Tackling the high cost of advice

5 December 2007

The high cost of financial advice along with the personal savings and life underinsurance crises continue to be prominent issues on the Association of Financial Advisers (AFA) agenda.

At the start of 2007, the AFA announced its strategic plan, emphasising its role in speaking directly to consumers about broad financial advice issues and restating its campaign to get Australians to save 15 per cent of their income for retirement.

AFA chief executive Richard Klipin called on the Government earlier in the year to follow up on its ‘better super’ initiative by addressing these recurring issues.

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“The only way to self-fund serious retirement levels is to mandate higher superannuation contributions for working Australians. Industry and the Government know that current superannuation levels will fail Australians in their retirement … the Government must take the lead in getting savings levels higher via greater annual superannuation contributions,” he said.

The AFA continued its push for further changes to the Financial Services Reform regulations to enable Australians to have greater access to financial advice.

According to Klipin, although the 2007 ‘better super’ reforms were welcomed by the AFA, the associated compliance costs have driven the affordability of professional advice well beyond the reach of many Australians.

“The cost of putting together a 60-page document, for example, means that advisers are now dealing with mainly high-net-worth clients. As a result, mainstream clients miss out altogether or get very general advice.

“What we need is streamlined documents, a simplified advice process and guidance, so that advisers and clients are confident in the outcomes.”

“The AFA has been active in working with the Government, the regulator and industry to get this message through.”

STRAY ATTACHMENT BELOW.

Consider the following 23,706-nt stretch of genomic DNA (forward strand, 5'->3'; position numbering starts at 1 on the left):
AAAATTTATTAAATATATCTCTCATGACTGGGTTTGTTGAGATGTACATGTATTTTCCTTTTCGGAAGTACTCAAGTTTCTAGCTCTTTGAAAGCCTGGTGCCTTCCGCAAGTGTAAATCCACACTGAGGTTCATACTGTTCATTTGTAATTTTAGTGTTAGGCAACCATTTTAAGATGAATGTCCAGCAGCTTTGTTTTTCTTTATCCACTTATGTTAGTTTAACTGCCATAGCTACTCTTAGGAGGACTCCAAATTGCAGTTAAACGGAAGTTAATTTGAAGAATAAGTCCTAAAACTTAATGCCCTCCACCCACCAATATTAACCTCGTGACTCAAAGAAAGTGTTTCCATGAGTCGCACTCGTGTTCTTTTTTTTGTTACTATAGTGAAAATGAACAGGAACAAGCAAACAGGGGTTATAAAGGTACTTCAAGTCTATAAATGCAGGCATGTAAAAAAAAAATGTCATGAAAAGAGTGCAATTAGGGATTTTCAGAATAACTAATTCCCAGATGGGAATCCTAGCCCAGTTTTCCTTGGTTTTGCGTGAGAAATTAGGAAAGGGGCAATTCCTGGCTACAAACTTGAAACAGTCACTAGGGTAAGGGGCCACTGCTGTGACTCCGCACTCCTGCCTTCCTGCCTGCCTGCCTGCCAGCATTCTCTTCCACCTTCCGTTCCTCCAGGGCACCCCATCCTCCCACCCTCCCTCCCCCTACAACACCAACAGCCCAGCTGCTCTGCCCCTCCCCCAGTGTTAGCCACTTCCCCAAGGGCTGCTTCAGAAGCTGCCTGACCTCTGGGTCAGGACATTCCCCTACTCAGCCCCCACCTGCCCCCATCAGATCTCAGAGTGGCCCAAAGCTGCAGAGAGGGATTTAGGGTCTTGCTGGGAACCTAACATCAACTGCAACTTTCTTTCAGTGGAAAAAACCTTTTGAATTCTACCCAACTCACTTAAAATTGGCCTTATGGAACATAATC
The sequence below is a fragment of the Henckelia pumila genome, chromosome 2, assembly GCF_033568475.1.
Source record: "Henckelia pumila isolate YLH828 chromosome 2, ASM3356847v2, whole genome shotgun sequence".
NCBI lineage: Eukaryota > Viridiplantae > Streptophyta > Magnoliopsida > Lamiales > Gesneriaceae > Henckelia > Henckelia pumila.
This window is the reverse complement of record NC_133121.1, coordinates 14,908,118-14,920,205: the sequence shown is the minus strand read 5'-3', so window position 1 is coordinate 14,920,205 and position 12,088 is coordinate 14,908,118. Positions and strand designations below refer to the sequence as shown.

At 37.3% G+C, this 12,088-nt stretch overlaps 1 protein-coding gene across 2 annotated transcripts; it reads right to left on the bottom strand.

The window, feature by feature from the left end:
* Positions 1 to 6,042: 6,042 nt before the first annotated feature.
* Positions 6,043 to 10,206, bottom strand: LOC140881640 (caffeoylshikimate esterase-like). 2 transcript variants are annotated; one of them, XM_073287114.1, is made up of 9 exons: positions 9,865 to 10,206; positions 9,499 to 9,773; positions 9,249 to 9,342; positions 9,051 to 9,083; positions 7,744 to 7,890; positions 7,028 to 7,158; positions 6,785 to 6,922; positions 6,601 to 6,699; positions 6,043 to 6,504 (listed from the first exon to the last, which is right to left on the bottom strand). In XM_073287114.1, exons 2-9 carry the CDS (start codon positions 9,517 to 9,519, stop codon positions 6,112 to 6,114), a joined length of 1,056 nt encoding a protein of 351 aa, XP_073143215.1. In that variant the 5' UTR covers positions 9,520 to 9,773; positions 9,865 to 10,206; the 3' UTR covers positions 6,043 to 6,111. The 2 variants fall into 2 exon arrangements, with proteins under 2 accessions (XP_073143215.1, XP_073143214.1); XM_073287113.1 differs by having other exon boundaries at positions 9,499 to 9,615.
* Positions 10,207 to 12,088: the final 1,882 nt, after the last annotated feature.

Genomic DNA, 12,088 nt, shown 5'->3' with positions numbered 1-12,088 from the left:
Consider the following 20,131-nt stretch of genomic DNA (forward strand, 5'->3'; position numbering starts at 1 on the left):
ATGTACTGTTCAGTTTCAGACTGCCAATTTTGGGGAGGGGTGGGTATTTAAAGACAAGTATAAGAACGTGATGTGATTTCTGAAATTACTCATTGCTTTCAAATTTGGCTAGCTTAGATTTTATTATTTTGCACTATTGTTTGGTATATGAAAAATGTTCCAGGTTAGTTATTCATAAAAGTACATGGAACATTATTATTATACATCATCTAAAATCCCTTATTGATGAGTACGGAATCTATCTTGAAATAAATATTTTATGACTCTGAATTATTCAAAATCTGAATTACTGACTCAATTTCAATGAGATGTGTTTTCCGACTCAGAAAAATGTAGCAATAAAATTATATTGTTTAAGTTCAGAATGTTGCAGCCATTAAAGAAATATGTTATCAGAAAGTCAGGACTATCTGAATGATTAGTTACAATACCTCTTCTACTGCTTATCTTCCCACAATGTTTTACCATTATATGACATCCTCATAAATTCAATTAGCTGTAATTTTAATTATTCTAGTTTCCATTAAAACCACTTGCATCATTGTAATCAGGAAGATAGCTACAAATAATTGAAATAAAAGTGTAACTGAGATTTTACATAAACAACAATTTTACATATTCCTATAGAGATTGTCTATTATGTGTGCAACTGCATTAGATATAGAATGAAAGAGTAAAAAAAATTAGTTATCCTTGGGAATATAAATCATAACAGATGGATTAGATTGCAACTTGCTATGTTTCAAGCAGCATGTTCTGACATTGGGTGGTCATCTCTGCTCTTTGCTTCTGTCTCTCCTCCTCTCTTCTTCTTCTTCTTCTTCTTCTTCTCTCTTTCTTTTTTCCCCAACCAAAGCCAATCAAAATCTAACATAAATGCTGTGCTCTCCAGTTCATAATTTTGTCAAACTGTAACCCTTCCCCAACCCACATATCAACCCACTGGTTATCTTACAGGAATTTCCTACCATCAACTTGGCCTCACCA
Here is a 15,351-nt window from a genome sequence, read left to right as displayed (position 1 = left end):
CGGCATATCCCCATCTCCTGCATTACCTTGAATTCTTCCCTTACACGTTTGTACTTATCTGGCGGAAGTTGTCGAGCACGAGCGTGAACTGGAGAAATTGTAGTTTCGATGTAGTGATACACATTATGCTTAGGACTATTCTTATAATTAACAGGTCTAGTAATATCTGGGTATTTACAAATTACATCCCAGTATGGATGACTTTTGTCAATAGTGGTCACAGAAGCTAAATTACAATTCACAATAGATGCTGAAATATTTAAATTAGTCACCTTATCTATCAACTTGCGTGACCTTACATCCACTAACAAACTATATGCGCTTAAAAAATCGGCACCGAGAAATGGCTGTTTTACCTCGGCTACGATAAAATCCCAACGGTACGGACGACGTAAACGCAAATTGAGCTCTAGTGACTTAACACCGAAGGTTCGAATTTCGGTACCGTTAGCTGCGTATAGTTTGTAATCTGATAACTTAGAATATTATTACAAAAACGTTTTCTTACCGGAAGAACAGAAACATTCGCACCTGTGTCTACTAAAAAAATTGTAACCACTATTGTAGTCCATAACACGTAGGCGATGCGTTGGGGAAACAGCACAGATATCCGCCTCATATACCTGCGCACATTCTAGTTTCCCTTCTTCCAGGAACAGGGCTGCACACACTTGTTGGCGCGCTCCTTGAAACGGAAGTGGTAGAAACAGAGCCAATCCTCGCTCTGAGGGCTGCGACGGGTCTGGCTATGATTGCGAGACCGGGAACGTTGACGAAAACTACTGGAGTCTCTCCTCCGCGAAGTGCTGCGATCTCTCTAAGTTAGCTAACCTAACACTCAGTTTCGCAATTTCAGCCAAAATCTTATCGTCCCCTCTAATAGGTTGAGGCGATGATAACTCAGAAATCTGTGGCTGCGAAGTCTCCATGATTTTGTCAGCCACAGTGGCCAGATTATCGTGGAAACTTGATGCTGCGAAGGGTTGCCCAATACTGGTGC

While Australia’s chronic underinsurance was again on the minds of many in the industry, Klipin said there were concerted efforts made in 2007 towards change.

“The industry is very focused on the issue of underinsurance and its part in advice. The product providers have been working hard to build and innovate in the product field so consumers get better outcomes.”

Klipin said the AFA believes that awareness of Australia’s underinsurance must become a national issue and believes that minimum insurance levels, subject to underwriting, should be in the vicinity of at least $300,000 to $400,000.

To get the message across, the AFA has launched the AFA Educational Framework, which looks at professionalism and educational standards for the industry.

“The educational framework for advisers is currently under review. The FSR introduction of PS 146 was a start, but advisers need to adopt a lifelong approach to learning. The AFA is calling for a balance of technical skills (which constantly need to be updated) with client engagement skills,” Klipin said.

“Through the framework we will be launching our post nominal pathways to Fellow Chartered Financial Practitioner (FcHfp) in early 2008.”

Justin Lim




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